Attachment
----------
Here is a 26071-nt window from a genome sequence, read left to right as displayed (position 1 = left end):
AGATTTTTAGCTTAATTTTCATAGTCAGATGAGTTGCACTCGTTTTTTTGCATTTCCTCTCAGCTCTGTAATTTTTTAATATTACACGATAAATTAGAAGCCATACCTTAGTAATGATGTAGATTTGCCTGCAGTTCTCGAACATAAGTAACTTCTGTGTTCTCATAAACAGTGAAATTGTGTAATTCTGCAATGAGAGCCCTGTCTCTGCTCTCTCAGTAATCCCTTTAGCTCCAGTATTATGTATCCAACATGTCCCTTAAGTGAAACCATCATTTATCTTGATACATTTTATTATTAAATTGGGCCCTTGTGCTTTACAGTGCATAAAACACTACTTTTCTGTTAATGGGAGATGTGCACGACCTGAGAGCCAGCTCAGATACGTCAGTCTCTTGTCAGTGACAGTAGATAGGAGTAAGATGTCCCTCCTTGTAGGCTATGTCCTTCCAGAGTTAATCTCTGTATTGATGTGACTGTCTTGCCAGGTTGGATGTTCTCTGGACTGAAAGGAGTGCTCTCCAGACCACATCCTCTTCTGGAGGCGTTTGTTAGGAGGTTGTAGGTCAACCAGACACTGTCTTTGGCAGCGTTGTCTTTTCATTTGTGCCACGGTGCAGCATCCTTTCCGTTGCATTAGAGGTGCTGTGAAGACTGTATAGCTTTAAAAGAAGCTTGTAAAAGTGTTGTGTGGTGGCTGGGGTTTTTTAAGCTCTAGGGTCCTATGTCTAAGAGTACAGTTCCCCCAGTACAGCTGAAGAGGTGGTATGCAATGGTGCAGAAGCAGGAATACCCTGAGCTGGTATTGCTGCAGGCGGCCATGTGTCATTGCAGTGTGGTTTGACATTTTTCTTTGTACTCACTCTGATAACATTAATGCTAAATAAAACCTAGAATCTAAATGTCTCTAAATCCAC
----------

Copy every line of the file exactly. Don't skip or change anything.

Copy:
Here is a 26071-nt window from a genome sequence, read left to right as displayed (position 1 = left end):
AGATTTTTAGCTTAATTTTCATAGTCAGATGAGTTGCACTCGTTTTTTTGCATTTCCTCTCAGCTCTGTAATTTTTTAATATTACACGATAAATTAGAAGCCATACCTTAGTAATGATGTAGATTTGCCTGCAGTTCTCGAACATAAGTAACTTCTGTGTTCTCATAAACAGTGAAATTGTGTAATTCTGCAATGAGAGCCCTGTCTCTGCTCTCTCAGTAATCCCTTTAGCTCCAGTATTATGTATCCAACATGTCCCTTAAGTGAAACCATCATTTATCTTGATACATTTTATTATTAAATTGGGCCCTTGTGCTTTACAGTGCATAAAACACTACTTTTCTGTTAATGGGAGATGTGCACGACCTGAGAGCCAGCTCAGATACGTCAGTCTCTTGTCAGTGACAGTAGATAGGAGTAAGATGTCCCTCCTTGTAGGCTATGTCCTTCCAGAGTTAATCTCTGTATTGATGTGACTGTCTTGCCAGGTTGGATGTTCTCTGGACTGAAAGGAGTGCTCTCCAGACCACATCCTCTTCTGGAGGCGTTTGTTAGGAGGTTGTAGGTCAACCAGACACTGTCTTTGGCAGCGTTGTCTTTTCATTTGTGCCACGGTGCAGCATCCTTTCCGTTGCATTAGAGGTGCTGTGAAGACTGTATAGCTTTAAAAGAAGCTTGTAAAAGTGTTGTGTGGTGGCTGGGGTTTTTTAAGCTCTAGGGTCCTATGTCTAAGAGTACAGTTCCCCCAGTACAGCTGAAGAGGTGGTATGCAATGGTGCAGAAGCAGGAATACCCTGAGCTGGTATTGCTGCAGGCGGCCATGTGTCATTGCAGTGTGGTTTGACATTTTTCTTTGTACTCACTCTGATAACATTAATGCTAAATAAAACCTAGAATCTAAATGTCTCTAAATCCAC